trojan horse and user authentication under UNIX/Linux

Posted on 2002-07-06
Last Modified: 2010-04-20

i was told that Windows2000 has this "feature": you have to press crtl+alt+del to log in, and by doing this, you won't become a victim of trojan horses.

My questions are:
1) How does it work? Why trojan horses can be kept out of the door by implementing this mechanism?

2) it seems UNIX/Linux systems don't have such a "feature". How do *nix people deal with trojan horses?

Question by:ken021600
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Expert Comment

ID: 7133814
nonsense, IMHO
1) they cannot
2) trojans may also be on Unix/Linux systems. Unix admins simply delete them (if they identified them :-))

Author Comment

ID: 7134256
nice to see you again!

1) well here is what i heard: "the only program that can trap the ctrl-del-alt sequence is windows itself. so you can be sure that when you press that key sequence, you are typing your credentials in your windows login screen, and not a trojan horse program designed to look like the windows login screen."

so are you saying that it's still very possible to steal someone's login and password using trojan horses even though they follow the ctrl-alt-del sequence? is so, how?

2) well, maybe by the time admins find them, it's already too late...

so are you saying that *nix systems don't have such a mechanism like that under windows?

BUT, i was told: "the linux equivalent is the secure access key, which is enabled with the kernel option CONFIG_MAGIC_SYSRQ. it's useful when you want to be sure there are no trojan program is running at console and which could grab your password whe you would try to login. it will kill all programs on given console and thus letting you make sure that the login prompt you see is actually the one from init, not some trojan program."

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Expert Comment

ID: 7134706
1) yes,  trojan can steal you password
2) *nix don't need Ctr+Alt+Del, you always can gout or use a screen locker

> BUT ..
if the kernel uses loadable modules (which most people do), it's possible to write a trojan which circumvents the CONFIG_MAGIC_SSRQ, theoretically, somehow

what are you loking for?
  - discussion
  - proof that such trojans exist
  - solutions to prevent such trojans
please give a hint, otherwise this thread goes to nowhere, and never ends ...
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Author Comment

ID: 7134829

1) my original question was "How does it work? Why trojan horses can be kept out of the door by implementing this mechanism?" and your answer was "they cannot". and i incited another comment from someone else, whcih is contrary to your comment. and i'd like to know whose is correct.

2) my original second question was---it seems UNIX/Linux systems don't have such a "feature". How do *nix people deal with trojan horses? and your comment was "trojans may also be on Unix/Linux systems. Unix admins simply delete them (if they identified them ". this confused me coz if we make a comparison, windows has such a mechanism to prevent trojan programs but *nix don't have one so people would get such an impression "wow windows is better than *nix in terms of fighting with trojans...".

then i got someone else's comment whcih states that we do have such a choice under *nix...

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Accepted Solution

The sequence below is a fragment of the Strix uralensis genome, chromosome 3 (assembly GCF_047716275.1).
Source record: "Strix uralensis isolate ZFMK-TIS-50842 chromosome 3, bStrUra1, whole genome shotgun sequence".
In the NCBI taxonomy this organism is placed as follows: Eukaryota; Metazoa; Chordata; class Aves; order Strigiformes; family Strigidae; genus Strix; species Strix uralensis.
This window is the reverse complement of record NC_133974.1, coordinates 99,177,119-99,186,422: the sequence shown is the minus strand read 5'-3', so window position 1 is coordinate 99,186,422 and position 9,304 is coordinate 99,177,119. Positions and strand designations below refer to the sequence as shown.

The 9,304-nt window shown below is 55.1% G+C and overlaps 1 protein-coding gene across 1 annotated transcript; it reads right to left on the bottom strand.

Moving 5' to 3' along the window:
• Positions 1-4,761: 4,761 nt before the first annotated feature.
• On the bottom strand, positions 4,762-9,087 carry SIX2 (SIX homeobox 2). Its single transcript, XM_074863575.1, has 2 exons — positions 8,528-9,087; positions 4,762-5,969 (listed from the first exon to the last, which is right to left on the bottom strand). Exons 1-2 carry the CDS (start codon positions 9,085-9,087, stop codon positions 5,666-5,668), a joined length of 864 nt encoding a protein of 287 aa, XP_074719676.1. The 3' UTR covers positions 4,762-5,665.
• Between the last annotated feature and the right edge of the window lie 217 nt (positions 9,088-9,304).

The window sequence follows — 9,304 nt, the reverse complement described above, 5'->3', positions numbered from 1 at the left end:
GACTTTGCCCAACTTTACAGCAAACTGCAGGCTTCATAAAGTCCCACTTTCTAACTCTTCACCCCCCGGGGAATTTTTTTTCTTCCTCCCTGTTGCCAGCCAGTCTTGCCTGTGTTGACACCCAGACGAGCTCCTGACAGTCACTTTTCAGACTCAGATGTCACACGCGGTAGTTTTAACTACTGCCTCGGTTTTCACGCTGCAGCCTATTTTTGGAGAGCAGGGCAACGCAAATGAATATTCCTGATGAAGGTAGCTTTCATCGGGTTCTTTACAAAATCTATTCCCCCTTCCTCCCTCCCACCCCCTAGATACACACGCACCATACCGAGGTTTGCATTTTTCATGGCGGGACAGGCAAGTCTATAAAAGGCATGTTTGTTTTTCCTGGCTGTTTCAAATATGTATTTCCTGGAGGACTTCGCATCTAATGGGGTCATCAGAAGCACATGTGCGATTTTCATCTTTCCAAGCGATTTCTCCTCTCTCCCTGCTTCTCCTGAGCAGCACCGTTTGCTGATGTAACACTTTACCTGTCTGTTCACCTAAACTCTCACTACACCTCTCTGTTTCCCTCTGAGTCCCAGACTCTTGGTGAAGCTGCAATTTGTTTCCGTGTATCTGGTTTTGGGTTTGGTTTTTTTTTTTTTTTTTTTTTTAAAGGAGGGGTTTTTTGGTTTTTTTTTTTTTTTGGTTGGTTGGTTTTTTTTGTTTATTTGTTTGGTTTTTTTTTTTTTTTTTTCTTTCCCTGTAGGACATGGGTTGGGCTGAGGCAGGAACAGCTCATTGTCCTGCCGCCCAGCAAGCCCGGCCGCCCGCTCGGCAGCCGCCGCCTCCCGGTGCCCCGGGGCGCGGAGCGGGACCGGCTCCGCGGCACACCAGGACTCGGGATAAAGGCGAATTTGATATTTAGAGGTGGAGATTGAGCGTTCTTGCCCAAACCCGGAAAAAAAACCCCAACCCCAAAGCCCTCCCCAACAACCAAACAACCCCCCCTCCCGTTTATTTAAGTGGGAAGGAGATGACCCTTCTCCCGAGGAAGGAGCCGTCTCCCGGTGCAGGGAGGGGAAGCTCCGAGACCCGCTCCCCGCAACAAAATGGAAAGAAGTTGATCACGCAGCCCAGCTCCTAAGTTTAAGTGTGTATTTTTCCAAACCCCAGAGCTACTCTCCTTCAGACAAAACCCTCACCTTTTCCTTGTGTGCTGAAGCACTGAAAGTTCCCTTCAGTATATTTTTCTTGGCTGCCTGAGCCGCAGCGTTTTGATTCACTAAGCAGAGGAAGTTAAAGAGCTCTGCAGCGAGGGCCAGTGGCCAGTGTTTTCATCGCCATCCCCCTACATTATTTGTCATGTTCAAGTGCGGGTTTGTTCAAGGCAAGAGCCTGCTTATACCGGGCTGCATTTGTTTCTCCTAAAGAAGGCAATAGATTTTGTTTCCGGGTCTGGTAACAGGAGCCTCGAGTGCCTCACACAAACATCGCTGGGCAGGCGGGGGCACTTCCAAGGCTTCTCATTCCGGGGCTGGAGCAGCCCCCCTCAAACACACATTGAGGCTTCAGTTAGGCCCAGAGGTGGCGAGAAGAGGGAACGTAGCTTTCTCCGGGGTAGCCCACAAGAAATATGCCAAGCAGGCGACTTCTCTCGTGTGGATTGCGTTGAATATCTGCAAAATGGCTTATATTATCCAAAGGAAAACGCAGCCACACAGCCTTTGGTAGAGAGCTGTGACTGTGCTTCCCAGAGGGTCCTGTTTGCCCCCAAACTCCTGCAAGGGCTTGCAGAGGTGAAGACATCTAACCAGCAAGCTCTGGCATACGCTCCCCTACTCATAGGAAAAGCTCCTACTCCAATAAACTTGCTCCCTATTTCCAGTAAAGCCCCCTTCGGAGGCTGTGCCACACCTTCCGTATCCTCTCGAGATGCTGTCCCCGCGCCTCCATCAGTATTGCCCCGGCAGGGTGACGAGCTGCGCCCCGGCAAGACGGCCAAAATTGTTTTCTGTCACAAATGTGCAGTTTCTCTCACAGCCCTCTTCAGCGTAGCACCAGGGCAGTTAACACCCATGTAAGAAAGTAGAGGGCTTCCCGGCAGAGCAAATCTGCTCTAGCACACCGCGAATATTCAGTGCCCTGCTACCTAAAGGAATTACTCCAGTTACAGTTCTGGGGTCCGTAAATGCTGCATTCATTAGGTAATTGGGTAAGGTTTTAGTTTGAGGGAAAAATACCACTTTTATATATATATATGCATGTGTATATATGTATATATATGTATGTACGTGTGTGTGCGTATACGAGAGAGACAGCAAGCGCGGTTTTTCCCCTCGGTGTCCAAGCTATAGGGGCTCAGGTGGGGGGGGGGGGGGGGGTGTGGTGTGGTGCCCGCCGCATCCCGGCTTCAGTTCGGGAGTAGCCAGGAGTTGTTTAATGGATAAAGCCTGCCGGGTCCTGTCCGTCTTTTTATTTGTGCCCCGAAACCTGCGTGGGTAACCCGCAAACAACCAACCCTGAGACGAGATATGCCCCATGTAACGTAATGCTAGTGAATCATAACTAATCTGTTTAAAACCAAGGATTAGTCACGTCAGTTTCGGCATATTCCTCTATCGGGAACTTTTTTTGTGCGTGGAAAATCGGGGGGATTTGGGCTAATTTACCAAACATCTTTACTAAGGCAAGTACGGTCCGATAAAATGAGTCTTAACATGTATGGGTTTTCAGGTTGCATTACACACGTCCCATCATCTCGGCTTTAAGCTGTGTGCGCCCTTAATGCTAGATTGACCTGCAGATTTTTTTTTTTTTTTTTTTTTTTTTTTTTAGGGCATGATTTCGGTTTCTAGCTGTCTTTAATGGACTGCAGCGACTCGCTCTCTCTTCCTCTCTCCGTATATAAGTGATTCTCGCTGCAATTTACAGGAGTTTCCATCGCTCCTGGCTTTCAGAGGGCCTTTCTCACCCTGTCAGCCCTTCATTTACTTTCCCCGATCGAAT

ahoffmann earned 50 total points
ID: 7135761
"real" trojans do not rely on user permissions, they infect the system as root (*nix) or administrator (windoze)
   So for both OS a mechanism such as "Ctrl+Alt+Del" cannot be kill all trojans, it might be possible that the trojans running under user ID are killed, but how would they be detected? If the mechanism simply would kill all user processes, you never can use scheduled tasks, crons.
You know the purpose of trojans? hide themselfs as something looking proper. IMHO it is nearly impossible to write a mechanism which would kill **all** and **any** trojans, except with a complete reinstall of the OS from a save media.

I don't know of such a mechanism for *nix (except logout from xdm/X server), even there might there exist one somehow, somewhere. But it is not really necessary, 'cause it much harder to get root access on *nix, than to get administrator permissions on M$. Without root permissions, a trojan cannot harm a *nix (except the admin opened the system for any access from every user). This is different to any M$ system.
M$ claims it is the more modern (3 years?) system than *nix, but *nix works since roughly 30 years without any virus (but indeed trojans, and I do not say that there are no viruses possible).

To check a system for malware (trojan, virus), it need be done with max. permissions (root, administrator), anything else is, more or less useless. And you need to take some precautions (like TripWire) so that you can identify the malware.

I cannot proof that such a mechanism prevents you from trojans (on windoze), I just can argue that it is nonsense if it does not a complete reinstall of the system.
Well, some trojans may be catched, but real ones are aware of such a mechanism, except reinstall.

Disclaimer: this is not a flame against one OS, and/or a pro for another. Statistics about malware just tell you which systems are commonly infected, and which are simply working since years (without much infections).

Author Comment

ID: 7137563
catch you later!

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Expert Comment

ID: 7138556
you catch me, or my opinions/argues?

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